Poster Title

The US Army Air Service and the Battle of Blair Mountain

Grade Level at Time of Presentation

Senior

Major

Public History

Minor

Film Studies

Institution

Morehead State University

KY House District #

99

KY Senate District #

27

Department

Dept. of History

Abstract

The US Army Air Service and the Battle of Blair Mountain

Nathaniel Baker

Adrian Mandzy, Ph.D.

History Department

In the late summer of 1921, 10,000 United Mine Workers (UMW) fought against a combined force of 3,000 volunteer troops and 27,000 state and federal authorities. What began as a decade-long struggle over the unionization of coal mines, the civil unrest escalated and became violent. Known as the Battle of Blair Mountain, this clash was the largest armed conflict to be fought on American soil since the American Civil War and resulted in the combined deaths of approximately 150 civilians and police. The Battle of Blair Mountain is also known for the combat use of airplanes often equipped with gas and explosive ordnance against civil targets.

Though many scholars attribute aerial terror’s beginnings to the Spanish Civil War (1936-9), the US Army Air Service sent bombers to threaten the United Mine Workers and their supporters. After the UMW forces disregarded his threat, President Warren Harding sent in one of the Air Service’s most capable weapons: The Martin MB-1 bomber. The Martin MB-1 was an American bomber/reconnaissance biplane designed towards the end of World War One and carried a crew of three. Unfortunately for the Air Service, a reconnaissance mission failed when one Martin MB-1 crashed, leaving the crew dead and the bomber destroyed. New developments in battlefield archaeology, however, allowed us to study the crash site. Studying the site provided an opportunity to better understand how the bombers were used within the Battle of Blair Mountain as both a military tool and a symbol of federal power.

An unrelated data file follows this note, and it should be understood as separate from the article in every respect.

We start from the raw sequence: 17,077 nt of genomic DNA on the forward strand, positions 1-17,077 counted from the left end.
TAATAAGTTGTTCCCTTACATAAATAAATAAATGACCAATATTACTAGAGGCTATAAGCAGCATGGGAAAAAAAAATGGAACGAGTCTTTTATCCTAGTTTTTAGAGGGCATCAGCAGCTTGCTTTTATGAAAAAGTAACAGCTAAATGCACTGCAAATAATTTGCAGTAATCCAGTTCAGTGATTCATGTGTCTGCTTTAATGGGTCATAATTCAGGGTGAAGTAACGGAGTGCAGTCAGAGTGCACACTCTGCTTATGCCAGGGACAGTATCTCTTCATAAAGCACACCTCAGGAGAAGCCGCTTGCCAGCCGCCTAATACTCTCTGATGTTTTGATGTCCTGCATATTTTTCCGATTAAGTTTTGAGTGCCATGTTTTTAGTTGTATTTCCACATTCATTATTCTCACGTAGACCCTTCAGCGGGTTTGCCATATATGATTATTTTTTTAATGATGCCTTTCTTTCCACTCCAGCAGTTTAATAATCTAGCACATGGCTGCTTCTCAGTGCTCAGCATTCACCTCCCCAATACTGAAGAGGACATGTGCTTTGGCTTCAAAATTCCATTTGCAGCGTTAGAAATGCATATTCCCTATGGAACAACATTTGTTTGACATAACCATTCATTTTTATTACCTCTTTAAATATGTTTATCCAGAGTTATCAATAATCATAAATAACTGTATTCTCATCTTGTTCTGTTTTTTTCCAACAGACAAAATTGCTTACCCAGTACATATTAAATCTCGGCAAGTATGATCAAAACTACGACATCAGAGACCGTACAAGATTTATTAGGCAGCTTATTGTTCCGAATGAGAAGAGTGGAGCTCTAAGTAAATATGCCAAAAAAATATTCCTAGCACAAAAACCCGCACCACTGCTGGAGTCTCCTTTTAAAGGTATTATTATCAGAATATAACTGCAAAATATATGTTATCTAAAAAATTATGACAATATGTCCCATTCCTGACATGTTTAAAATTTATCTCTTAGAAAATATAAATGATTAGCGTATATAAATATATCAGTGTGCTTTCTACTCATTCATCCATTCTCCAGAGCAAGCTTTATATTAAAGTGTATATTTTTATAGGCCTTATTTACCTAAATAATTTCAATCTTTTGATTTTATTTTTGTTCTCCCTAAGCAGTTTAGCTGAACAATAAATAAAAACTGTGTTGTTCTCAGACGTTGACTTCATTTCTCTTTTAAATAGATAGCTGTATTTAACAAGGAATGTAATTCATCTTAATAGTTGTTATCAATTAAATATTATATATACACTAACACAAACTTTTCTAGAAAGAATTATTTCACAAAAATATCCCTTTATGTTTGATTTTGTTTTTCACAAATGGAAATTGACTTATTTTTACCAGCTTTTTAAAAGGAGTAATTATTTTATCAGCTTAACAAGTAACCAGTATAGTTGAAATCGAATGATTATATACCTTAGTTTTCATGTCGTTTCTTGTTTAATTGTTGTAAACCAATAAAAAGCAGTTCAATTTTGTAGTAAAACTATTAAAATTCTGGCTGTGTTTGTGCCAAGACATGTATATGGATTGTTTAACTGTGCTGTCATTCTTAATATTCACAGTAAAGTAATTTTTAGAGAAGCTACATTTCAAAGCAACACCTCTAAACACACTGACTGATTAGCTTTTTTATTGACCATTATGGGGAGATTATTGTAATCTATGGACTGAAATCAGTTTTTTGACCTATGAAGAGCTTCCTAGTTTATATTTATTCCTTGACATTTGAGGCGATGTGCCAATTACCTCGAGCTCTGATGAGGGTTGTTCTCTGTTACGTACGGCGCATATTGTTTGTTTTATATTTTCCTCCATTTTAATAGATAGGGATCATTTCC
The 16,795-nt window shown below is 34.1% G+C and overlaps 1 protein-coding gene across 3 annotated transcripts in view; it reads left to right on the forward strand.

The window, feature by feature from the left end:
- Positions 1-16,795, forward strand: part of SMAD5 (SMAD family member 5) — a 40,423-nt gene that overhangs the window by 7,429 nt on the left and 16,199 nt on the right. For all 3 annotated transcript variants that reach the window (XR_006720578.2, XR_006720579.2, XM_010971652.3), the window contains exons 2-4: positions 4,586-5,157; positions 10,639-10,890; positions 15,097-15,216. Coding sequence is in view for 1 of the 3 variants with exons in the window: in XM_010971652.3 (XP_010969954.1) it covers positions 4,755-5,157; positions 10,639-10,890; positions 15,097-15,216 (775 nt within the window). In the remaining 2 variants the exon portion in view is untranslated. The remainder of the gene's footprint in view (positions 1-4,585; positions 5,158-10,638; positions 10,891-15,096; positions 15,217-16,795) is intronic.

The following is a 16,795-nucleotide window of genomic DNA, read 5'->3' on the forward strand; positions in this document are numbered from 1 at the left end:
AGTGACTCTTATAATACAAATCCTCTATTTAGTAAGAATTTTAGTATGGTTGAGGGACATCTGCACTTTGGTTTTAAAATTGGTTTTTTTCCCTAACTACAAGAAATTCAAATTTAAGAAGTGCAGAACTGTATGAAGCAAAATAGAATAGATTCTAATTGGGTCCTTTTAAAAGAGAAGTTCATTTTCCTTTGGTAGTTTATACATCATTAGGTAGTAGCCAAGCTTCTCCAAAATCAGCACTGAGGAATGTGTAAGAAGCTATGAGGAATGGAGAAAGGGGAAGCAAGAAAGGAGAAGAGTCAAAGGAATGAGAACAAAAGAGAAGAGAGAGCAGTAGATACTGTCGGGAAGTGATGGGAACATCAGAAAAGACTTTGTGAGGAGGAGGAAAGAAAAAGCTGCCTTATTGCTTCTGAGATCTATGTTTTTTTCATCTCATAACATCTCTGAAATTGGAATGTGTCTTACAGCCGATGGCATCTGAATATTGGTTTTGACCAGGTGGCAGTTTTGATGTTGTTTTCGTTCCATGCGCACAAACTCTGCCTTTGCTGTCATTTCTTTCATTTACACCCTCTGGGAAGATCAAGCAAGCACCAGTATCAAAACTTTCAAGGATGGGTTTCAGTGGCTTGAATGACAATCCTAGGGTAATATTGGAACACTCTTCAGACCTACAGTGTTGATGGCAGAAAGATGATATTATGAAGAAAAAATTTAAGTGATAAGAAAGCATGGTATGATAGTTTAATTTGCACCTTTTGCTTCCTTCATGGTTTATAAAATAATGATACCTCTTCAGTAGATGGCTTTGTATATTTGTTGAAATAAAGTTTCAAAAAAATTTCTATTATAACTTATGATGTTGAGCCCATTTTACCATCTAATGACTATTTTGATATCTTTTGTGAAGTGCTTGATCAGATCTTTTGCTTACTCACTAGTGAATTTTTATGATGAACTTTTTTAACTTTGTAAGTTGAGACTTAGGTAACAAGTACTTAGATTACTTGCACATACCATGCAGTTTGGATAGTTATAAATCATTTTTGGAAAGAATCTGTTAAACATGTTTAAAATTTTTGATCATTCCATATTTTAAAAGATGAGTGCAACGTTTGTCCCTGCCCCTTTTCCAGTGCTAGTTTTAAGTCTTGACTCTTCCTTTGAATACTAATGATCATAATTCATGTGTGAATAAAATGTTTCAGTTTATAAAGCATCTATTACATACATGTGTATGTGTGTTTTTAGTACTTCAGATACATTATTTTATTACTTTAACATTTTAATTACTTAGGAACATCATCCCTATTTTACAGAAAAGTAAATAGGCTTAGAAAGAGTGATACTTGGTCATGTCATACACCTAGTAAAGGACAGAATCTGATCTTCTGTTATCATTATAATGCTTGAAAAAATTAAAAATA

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The US Army Air Service and the Battle of Blair Mountain

The US Army Air Service and the Battle of Blair Mountain

Nathaniel Baker

Adrian Mandzy, Ph.D.

History Department

In the late summer of 1921, 10,000 United Mine Workers (UMW) fought against a combined force of 3,000 volunteer troops and 27,000 state and federal authorities. What began as a decade-long struggle over the unionization of coal mines, the civil unrest escalated and became violent. Known as the Battle of Blair Mountain, this clash was the largest armed conflict to be fought on American soil since the American Civil War and resulted in the combined deaths of approximately 150 civilians and police. The Battle of Blair Mountain is also known for the combat use of airplanes often equipped with gas and explosive ordnance against civil targets.

Though many scholars attribute aerial terror’s beginnings to the Spanish Civil War (1936-9), the US Army Air Service sent bombers to threaten the United Mine Workers and their supporters. After the UMW forces disregarded his threat, President Warren Harding sent in one of the Air Service’s most capable weapons: The Martin MB-1 bomber. The Martin MB-1 was an American bomber/reconnaissance biplane designed towards the end of World War One and carried a crew of three. Unfortunately for the Air Service, a reconnaissance mission failed when one Martin MB-1 crashed, leaving the crew dead and the bomber destroyed. New developments in battlefield archaeology, however, allowed us to study the crash site. Studying the site provided an opportunity to better understand how the bombers were used within the Battle of Blair Mountain as both a military tool and a symbol of federal power.